Cover: City Economics, from Harvard University PressCover: City Economics in HARDCOVER

City Economics

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Product Details


$93.50 • £74.95 • €84.00

ISBN 9780674019188

Publication Date: 10/30/2005


608 pages

53 line illustrations


This book is firmly located in urban economics, and it adopts a deliberate and provocative approach to the usual subject headings and methodological debates in this area. It will be attractive to undergraduates in geography, economics, sociology and politics as well as to taught masters in courses in public administration, urban policy, public policy, transport and government. Students and teachers will be attracted to its no-nonsense style and its focus on recognisable subject areas… Each chapter is followed by questions suitable for those wanting to check on their progress and for teachers looking for succinct questions to put to students. This approach works well; as a textbook, City Economics has much to recommend it. Indeed, for many readers the text will be a welcome relief from the esoteric world of Pareto optimality, comparative advantage, externalities, consumer surplus and elasticities, concepts that would normally dominate in this kind of book. Brendan O’Flaherty’s approach is more likely to reveal the importance and relevance of these concepts and tools than the usual methodological exposition… City Economics is challenging and fascinating.—John Whitelegg, The Times Higher Education Supplement

This brilliant book, half textbook, half treatise, provides a magisterial overview of city economics that tempers an optimistic vision of the city’s potential for advancing the human condition with a recognition of the constraints imposed by scarcity. In contrast to other urban economics textbooks, this book eschews unnecessary technique, draws widely from the other social sciences, and devotes considerable attention to urban social problems. And in contrast to other urbanist treatises, it stresses analytical reasoning and confronts squarely the difficult tradeoffs involved in almost all policy choices. Written in a conversational style, City Economics—which might be subtitled the very intelligent layman’s guide to urban economics—demands concentration but the perseverant reader will be richly rewarded.—Richard Arnott, Boston College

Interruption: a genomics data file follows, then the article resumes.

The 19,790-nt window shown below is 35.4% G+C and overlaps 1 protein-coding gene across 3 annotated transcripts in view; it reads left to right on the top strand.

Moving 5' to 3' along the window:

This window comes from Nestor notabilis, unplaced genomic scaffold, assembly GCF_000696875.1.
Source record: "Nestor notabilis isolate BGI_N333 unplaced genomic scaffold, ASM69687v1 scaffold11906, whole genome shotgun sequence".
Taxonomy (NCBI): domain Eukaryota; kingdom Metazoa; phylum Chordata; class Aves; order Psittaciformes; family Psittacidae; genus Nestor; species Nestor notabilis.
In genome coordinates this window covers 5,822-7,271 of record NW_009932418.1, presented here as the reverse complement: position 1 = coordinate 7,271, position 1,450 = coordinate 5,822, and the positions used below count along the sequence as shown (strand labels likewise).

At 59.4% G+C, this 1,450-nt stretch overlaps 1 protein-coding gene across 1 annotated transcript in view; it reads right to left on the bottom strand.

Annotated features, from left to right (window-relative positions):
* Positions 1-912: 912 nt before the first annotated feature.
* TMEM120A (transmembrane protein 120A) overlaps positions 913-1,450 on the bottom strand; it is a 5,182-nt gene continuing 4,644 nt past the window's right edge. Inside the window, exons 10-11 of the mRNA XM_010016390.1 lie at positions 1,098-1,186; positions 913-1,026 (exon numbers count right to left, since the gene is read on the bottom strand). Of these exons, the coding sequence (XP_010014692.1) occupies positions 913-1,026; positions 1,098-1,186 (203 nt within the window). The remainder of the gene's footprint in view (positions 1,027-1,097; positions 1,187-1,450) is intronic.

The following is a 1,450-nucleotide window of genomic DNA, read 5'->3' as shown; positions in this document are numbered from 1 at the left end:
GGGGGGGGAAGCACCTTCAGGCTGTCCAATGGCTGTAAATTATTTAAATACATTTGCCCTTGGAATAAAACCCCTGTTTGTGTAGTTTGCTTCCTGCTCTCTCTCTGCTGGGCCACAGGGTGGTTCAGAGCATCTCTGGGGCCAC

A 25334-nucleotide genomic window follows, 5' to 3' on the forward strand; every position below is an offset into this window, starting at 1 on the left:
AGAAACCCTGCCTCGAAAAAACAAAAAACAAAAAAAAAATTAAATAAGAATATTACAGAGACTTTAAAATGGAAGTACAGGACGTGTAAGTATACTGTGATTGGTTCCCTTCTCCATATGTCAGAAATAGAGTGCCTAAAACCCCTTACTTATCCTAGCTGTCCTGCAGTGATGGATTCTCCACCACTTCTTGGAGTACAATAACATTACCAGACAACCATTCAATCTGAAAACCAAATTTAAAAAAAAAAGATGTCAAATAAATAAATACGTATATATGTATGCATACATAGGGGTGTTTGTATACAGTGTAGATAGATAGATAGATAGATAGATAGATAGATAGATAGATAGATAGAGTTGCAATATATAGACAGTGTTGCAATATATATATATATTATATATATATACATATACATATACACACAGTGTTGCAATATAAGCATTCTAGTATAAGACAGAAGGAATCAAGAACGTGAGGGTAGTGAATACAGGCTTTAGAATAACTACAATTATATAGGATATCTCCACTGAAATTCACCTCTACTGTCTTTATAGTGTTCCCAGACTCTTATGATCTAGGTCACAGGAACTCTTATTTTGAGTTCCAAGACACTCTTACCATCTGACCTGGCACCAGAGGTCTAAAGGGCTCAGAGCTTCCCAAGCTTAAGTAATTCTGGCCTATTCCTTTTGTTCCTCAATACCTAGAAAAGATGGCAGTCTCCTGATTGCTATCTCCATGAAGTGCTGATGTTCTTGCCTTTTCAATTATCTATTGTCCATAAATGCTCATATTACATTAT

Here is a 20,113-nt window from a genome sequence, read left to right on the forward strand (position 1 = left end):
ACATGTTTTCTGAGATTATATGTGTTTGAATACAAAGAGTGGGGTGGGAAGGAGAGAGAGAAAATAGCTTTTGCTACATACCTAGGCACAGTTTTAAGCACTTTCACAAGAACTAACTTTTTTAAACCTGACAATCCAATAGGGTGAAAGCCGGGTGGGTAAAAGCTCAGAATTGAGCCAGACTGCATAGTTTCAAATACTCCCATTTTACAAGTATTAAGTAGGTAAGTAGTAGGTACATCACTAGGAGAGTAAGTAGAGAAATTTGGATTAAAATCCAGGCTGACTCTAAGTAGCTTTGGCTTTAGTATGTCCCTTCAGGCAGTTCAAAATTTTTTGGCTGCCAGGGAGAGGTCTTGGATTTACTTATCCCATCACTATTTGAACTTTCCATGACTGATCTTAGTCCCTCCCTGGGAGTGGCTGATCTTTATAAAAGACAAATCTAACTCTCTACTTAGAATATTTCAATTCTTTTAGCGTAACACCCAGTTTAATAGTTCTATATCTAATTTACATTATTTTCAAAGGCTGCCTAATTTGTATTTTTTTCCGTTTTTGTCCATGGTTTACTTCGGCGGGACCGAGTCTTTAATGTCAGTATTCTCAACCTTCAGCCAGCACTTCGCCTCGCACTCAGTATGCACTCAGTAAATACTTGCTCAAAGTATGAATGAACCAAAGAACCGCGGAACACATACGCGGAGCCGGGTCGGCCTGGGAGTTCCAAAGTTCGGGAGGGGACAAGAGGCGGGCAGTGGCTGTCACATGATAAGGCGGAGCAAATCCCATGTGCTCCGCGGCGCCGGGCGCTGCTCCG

City Economics is provocative, thoughtful, engaging, and challenging. O’Flaherty deals with broad and important themes in imaginative and straightforward ways, and this book will instruct and inspire students for a generation.—Kenneth T. Jackson, Columbia University, editor of The Encyclopedia of New York City

City Economics is an engaging book for those who want to know how to make cities better for living, working, and playing. Students, scholars and public officials all can learn from this non-traditional though disciplined-based approach to urban economics.—Susan Wachter, The Wharton School, University of Pennsylvania

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As students around the world deliberate their options for further education, only made more challenging in a pandemic, we’re reminded that getting in is only half the battle. In The Privileged Poor: How Elite Colleges Are Failing Disadvantaged Students, Anthony Abraham Jack asks how—and why—do disadvantaged students struggle at elite colleges? What can schools can do differently if these students are to thrive? As back to school season begins, we spoke to two university book clubs that read and discussed The Privileged Poor this summer.